The Wonder Is,
How This Plowing Of The Surface Of The Water Can Be So Well Performed
As To Yield A Meal, For It Is Usually Done In The Dark.
Like Most Aquatic Feeders, They Work By Night, When Insects And Fishes
Rise To The Surface.
They have great affection for their young,
its amount being increased in proportion to the helplessness of the offspring.
There are also numbers of spoonbills, nearly white in plumage;
the beautiful, stately flamingo; the Numidian crane, or demoiselle,
some of which, tamed at Government House, Cape Town, struck every one
as most graceful ornaments to a noble mansion, as they perched on its pillars.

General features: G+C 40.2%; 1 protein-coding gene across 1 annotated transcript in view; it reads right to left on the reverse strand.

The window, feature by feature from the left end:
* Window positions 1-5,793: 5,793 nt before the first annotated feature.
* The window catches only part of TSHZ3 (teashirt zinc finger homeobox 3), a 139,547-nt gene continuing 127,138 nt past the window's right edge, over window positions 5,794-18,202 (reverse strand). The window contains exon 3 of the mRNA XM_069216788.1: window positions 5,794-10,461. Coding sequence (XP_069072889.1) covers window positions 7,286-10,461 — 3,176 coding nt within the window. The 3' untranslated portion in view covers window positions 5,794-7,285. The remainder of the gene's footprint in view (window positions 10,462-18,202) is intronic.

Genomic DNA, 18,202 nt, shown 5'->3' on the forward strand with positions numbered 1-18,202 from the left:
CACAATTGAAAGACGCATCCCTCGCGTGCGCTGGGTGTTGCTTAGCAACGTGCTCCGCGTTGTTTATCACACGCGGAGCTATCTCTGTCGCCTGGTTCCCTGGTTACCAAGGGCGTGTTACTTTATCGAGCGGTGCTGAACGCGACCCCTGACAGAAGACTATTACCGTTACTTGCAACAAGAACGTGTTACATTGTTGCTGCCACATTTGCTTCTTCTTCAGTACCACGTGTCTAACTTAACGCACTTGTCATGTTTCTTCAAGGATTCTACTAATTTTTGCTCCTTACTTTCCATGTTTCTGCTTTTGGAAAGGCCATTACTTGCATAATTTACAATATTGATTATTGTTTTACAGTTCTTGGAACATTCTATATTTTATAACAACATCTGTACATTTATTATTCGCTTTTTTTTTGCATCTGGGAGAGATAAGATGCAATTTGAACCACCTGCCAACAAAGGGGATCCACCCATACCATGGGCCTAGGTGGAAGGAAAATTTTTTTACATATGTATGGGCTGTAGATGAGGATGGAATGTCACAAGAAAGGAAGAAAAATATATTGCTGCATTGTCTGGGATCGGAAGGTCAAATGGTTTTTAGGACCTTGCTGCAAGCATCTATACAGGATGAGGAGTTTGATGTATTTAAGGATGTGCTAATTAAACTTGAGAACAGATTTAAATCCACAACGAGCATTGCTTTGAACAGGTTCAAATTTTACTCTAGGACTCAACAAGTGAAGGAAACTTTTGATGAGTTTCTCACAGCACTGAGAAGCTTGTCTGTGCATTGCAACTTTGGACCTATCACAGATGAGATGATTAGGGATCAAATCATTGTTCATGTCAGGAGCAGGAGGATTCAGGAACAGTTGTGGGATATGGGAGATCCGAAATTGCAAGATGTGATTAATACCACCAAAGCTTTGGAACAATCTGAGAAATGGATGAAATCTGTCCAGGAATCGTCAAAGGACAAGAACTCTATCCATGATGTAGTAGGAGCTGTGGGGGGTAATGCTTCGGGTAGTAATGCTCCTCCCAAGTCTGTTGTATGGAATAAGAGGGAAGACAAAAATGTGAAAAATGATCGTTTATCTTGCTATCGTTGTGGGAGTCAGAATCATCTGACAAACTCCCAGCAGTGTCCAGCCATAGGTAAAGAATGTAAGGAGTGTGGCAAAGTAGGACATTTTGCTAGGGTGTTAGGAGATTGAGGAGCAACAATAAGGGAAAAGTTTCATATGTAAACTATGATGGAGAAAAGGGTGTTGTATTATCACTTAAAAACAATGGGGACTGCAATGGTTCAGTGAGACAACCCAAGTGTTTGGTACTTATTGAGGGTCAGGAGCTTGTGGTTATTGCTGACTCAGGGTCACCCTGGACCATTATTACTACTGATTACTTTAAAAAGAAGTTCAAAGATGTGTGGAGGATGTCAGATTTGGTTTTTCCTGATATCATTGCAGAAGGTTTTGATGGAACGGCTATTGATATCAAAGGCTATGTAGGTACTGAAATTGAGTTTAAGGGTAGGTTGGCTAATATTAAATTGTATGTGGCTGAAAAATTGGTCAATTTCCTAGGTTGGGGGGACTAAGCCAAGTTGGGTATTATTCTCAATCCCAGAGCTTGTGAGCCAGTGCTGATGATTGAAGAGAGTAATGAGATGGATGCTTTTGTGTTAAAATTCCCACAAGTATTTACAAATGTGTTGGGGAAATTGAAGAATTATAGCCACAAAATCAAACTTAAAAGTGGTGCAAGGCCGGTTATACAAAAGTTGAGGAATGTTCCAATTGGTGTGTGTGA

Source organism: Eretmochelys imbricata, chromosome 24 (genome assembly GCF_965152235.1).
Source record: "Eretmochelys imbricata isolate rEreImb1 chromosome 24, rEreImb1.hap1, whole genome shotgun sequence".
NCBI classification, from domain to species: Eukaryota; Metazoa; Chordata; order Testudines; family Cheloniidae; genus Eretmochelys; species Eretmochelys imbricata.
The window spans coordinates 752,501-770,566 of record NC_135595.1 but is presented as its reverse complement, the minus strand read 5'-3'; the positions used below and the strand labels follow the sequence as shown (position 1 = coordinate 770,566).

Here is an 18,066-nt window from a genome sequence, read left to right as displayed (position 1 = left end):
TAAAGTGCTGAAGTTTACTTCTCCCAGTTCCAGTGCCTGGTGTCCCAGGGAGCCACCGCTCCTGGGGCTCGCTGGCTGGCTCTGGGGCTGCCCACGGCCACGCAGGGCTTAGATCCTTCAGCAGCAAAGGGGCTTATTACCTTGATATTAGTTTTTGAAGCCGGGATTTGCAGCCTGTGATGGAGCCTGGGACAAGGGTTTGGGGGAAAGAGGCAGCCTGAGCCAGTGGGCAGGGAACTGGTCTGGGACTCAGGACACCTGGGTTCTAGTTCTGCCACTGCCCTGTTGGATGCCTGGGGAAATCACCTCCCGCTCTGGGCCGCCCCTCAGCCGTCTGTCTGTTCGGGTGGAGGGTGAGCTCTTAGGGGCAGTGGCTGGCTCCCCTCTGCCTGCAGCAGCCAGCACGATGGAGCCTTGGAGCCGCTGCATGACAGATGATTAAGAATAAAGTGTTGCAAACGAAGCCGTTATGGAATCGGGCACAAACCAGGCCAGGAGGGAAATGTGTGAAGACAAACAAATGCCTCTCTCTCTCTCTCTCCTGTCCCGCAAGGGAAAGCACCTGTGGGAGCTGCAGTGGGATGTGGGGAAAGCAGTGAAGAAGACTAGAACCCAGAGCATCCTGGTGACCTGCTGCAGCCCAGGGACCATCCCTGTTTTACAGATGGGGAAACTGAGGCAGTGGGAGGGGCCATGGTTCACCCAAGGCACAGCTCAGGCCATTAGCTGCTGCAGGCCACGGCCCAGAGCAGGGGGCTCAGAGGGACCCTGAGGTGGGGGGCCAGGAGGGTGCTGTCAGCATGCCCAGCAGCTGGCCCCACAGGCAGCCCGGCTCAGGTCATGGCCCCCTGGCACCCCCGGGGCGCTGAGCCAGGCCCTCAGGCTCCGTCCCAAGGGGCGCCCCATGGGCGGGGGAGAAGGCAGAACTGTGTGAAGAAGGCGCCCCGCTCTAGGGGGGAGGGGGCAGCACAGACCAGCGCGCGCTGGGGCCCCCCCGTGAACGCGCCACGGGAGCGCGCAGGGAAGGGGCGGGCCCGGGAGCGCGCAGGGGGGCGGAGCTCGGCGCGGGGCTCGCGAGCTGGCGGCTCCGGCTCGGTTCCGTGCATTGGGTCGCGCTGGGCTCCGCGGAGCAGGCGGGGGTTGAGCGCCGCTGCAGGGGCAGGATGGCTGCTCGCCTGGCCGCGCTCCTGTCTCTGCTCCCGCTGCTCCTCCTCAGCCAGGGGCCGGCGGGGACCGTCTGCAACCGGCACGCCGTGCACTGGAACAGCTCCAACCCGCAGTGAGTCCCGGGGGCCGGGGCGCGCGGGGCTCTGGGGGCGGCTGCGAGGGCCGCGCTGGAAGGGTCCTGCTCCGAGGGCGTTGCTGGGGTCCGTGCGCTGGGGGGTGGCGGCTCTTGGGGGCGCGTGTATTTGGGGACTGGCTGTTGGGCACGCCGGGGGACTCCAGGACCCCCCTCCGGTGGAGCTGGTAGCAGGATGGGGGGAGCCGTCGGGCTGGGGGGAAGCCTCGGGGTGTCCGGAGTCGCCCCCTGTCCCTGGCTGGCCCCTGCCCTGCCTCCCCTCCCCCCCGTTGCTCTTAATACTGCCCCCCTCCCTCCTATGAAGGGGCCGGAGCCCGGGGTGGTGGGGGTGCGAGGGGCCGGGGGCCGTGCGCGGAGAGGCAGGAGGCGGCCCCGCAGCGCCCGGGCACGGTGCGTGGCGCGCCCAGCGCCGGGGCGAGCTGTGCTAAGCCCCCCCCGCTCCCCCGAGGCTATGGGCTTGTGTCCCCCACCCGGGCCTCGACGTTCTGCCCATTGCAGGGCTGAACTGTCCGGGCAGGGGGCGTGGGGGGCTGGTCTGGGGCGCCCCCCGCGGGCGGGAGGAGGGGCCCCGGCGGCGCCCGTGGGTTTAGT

There are two cranes besides - one light blue, the other also light blue,
but with a white neck; and gulls (`Procellaria') of different sizes abound.
One pretty little wader, an avoset, appears as if standing on stilts,
its legs are so long; and its bill seems bent the wrong way, or upward.
It is constantly seen wading in the shallows, digging up
little slippery insects, the peculiar form of the bill enabling it
to work them easily out of the sand. When feeding, it puts its head
under the water to seize the insect at the bottom, then lifts it up quickly,
making a rapid gobbling, as if swallowing a wriggling worm.
The `Parra Africana' runs about on the surface, as if walking on water,
catching insects. It too has long, thin legs, and extremely long toes,
for the purpose of enabling it to stand on the floating lotus-leaves
and other aquatic plants.
Enter page number
Page 390 of 1070
Words from 111880 to 112143